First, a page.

From 1923 until 1929 Grace Goodhue Coolidge was First Lady of the United States. An extremely popular First Lady, one of the causes closest to her heart was her work with deaf Americans. Continuing a tradition begun with Edith Wilson, she was also the honorary president of the Girl Scouts.(1)

Like First Ladies dating back to Lucy Hayes, Mrs. Coolidge opened the grounds of the White House on Easter Monday for the traditional Easter egg roll. The custom may have originated with the Pennsylvania Dutch, or it might have been grown from the French game of bowls. There are many variations on egg rolling, but in the 1920s, the object was to roll your hard boiled egg down an incline, hoping that it would not be knocked out or broken as other children rolled their egg purposefully at yours.

Easter egg roll on the White House lawn, 1925

Every year she was First Lady, Mrs. Coolidge invited children to roll eggs on the White House lawn. In 1925, 38,377 people came for the fun. As the New York Times noted humorously, “more than forty parents became lost.” That year, the First Lady dispensed with White House police officers whose job had hitherto been to reunite parents with children. Instead, she gave the important task to local Girl Scouts. They erected a command center, fanned out, communicated successfully with each other, located the missing family members, and brought them all back together.(2)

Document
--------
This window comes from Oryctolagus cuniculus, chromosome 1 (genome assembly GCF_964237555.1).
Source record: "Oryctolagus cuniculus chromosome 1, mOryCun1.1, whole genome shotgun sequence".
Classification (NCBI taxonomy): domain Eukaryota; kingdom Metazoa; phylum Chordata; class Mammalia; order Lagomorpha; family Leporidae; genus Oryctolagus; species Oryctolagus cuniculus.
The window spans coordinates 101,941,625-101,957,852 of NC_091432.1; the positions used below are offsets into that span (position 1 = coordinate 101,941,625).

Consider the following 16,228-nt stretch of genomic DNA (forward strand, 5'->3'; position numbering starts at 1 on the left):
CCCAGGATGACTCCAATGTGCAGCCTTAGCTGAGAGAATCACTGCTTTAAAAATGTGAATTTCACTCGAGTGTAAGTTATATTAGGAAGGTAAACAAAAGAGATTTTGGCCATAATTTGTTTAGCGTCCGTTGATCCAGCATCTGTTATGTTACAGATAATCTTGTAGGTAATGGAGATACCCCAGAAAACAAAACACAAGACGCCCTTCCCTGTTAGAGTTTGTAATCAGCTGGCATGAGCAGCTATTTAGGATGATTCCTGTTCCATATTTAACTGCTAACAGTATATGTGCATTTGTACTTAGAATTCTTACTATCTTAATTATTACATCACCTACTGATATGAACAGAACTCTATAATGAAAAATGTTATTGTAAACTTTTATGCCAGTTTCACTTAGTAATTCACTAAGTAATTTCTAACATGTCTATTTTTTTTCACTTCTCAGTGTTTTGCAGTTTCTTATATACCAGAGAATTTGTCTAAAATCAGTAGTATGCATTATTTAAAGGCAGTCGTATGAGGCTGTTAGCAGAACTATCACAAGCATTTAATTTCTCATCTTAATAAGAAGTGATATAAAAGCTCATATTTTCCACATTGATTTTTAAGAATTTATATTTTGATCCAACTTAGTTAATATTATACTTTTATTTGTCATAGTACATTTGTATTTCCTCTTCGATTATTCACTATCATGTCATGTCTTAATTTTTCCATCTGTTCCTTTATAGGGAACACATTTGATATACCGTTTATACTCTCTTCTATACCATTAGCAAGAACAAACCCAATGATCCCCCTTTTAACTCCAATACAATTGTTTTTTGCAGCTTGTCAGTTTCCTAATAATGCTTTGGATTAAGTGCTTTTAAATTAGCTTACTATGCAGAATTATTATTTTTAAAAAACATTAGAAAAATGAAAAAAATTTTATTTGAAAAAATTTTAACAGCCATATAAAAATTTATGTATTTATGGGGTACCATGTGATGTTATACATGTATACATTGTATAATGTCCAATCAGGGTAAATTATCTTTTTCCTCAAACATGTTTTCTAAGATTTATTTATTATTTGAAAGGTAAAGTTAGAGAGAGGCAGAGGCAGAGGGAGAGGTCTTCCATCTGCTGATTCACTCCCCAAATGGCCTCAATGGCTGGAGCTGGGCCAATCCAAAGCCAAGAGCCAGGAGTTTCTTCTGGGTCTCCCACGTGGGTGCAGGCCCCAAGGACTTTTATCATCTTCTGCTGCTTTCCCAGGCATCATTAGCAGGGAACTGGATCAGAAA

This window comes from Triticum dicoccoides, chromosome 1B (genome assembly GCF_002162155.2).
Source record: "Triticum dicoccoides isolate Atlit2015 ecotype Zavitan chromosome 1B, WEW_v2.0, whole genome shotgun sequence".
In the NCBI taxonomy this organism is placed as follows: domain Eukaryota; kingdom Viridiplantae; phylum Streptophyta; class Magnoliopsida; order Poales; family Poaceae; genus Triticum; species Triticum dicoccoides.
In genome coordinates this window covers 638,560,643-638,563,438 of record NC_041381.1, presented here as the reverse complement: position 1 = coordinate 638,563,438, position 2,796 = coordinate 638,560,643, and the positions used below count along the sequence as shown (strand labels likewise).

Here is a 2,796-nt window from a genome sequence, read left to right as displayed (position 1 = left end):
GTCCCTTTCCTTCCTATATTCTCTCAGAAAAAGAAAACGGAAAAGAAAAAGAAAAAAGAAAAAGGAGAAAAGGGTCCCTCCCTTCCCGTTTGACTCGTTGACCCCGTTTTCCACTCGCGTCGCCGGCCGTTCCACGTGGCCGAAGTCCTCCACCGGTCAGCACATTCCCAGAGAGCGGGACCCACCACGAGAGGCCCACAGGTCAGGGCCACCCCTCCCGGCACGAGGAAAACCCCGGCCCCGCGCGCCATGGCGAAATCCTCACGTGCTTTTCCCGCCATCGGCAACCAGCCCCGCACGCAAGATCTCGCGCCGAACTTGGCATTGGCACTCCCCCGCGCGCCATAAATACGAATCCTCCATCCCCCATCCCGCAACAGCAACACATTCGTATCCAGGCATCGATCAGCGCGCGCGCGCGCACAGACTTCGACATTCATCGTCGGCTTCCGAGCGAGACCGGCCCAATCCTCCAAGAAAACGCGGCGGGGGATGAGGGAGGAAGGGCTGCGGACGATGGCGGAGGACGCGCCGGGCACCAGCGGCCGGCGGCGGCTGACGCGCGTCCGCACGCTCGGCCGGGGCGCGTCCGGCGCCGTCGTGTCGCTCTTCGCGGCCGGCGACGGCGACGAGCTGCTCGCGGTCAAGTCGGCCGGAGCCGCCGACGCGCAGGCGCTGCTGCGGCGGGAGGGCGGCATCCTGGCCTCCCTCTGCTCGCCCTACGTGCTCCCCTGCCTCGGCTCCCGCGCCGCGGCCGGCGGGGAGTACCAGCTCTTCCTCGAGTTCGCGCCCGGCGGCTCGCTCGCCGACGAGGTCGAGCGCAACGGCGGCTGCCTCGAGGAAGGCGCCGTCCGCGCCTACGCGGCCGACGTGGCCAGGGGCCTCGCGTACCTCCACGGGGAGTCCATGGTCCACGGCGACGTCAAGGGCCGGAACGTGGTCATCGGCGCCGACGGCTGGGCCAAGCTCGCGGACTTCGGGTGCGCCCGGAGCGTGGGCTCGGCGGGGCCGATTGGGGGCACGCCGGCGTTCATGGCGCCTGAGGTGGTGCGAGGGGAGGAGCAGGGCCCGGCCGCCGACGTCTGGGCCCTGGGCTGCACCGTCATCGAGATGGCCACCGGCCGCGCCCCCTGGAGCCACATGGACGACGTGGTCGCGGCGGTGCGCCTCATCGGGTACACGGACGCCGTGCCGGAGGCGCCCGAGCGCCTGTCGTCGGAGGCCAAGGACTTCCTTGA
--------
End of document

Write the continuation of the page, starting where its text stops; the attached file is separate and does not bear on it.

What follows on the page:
First Lady at the 1925 Easter egg roll, with one of her Girl Scout escorts

Perhaps it was partly in response to the good turn the Girl Scouts were doing–working rather than playing on that Easter Monday in April of 1925–but less than two months later, Grace Coolidge herself became a Girl Scout. The photograph below shows Juliette Gordon Low affixing the Tenderfoot pin on a smiling Mrs Coolidge.(3)

(1) Copy of Executive Board Minutes, October 1923, Girl Scouts of the U.S.A. National Historic Preservation Center, New York City, file Juliette Gordon Low, 1923.
(2)  “38,000 Frolic on Capitol Lawns at Egg-Rolling,”  New York Times, 14 April 1925.
(3) “Mrs. Coolidge a Tenderfoot Scout,” New York Times, 6 June 1925.
All photographs are from the Library of Congress.The Library of Congress dates the third photo as 1923.